Liverpool were signing the likes of Rickie Lambert and Adam Lallana to add to the existing squad, which was good news. The plan was presumed to be bolster a thin squad that finished second, scored over one hundred goals, and thrilled many a neutral with exciting, attacking football. Then Luis Suárez left to join Barcelona and it was a new frontier for Brendan Rodgers, Liverpool's players, and fans across the world.
What any squad needs when it's best player has left is a hunger of success within the squad to push on, especially on the back of a successful season. Daniel Sturridge has spoken of the need for the players and himself to step up in terms of goalscoring. Sturridge scored 21 league goals last season and players like Steven Gerrard and Raheem Sterling made significant contributions. Brendan Rodgers has already spoken of the need to "push on" and not "settle on" the players who brought the club to a runners up spot last season. The central idea is more is needed, more will be brought to the table in terms of personnel and ability, and more will be provided over the course of next season.
This is the Liverpool Way. Be proud of what the club has achieved, know that the name and reputation of the club has been upheld, and seek to move to the next level in representing the famous red shirt. It's a privilege to play for the club and that fact never changes. Excellence is demanded from those fortunate to represent on of football's grandest clubs and there are those who are both ready and capable to fill in if those standards are not maintained. This kind of environment is not one where every player can thrive in and being committed to young players naturally means that patience should be part of Liverpool's modus operandi. It is a fine balance but one that can be and has been successfully struck by this great club.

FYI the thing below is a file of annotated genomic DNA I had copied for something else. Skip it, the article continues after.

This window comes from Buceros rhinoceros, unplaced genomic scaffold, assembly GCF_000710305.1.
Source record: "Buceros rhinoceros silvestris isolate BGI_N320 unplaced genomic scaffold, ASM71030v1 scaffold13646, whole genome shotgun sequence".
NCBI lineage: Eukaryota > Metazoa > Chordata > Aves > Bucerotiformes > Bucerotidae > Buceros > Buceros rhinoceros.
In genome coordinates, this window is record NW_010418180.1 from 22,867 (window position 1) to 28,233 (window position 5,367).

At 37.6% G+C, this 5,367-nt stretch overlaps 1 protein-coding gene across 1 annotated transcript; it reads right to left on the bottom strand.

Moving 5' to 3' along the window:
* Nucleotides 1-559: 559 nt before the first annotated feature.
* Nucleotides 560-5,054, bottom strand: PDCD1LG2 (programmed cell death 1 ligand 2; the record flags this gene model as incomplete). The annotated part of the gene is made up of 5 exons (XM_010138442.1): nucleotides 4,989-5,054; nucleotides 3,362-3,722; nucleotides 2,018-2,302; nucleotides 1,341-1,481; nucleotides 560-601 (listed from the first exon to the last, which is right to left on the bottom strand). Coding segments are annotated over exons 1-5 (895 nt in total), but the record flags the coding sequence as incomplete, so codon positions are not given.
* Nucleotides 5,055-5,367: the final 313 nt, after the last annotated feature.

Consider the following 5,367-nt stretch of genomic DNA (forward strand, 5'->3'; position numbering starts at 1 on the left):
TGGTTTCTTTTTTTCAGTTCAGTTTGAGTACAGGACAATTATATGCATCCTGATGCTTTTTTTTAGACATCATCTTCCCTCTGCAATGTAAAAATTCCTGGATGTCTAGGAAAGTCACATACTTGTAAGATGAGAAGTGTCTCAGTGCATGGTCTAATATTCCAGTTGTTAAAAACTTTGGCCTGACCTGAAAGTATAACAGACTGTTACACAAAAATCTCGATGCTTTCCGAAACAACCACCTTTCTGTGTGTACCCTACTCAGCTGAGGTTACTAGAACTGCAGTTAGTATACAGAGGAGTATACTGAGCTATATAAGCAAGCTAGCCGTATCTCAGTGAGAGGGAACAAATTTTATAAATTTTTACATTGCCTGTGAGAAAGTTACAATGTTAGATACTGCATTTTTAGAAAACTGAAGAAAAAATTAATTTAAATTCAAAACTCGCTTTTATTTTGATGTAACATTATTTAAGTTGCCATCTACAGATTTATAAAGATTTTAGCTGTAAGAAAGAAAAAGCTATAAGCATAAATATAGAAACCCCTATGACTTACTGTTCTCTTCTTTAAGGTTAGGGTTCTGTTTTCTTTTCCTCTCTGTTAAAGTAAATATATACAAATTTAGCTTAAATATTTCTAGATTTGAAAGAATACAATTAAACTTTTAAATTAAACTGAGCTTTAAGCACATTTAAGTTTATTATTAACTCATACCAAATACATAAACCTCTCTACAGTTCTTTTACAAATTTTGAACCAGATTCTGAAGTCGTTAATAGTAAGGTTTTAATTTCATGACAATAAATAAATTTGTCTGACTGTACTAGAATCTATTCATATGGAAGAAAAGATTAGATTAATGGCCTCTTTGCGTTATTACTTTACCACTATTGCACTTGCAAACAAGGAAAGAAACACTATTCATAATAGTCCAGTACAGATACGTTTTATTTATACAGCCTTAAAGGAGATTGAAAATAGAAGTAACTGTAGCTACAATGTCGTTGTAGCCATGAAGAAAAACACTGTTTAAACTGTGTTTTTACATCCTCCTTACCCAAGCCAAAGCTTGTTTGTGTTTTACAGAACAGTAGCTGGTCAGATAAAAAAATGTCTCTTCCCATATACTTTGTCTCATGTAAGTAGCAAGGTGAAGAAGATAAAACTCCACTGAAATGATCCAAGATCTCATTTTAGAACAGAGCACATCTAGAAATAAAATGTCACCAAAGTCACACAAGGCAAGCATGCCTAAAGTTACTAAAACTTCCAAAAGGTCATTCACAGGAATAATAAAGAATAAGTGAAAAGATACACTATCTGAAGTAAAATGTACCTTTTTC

The collective will always triumph over the individual yet better individuals will build a stronger unit. Liverpool have undoubtedly lost a player whose individualist talents made the team stronger by fighting for every minute, producing award-winning excellence in the final third, and never failing to passionately celebrate the goals of his comrades. The oft-discussed misdemeanours detracted from the excellent work being carried out and sometimes deprived the club of a talented presence on the field. When one or more components of a group departs or suffers the misfortune of deliberate exile, a new collective must be formed.
Brendan Rodgers is the figurehead and commander of shaping the composition of the playing squad. Indeed, he has assistance in the arbiter of fashion known commonly as Colin Pascoe along with the shadowy figures in charge of the acquisition of player registrations, the Transfer Committee. FSG and the motorcycle riding Ian Ayre run the club but the man on the touchline is Brendan Rodgers. He will be the first to be adorned with praise from the stands, the easiest target for ridicule by opposing fans, and the only person with pressure of concocting winning in-game plans.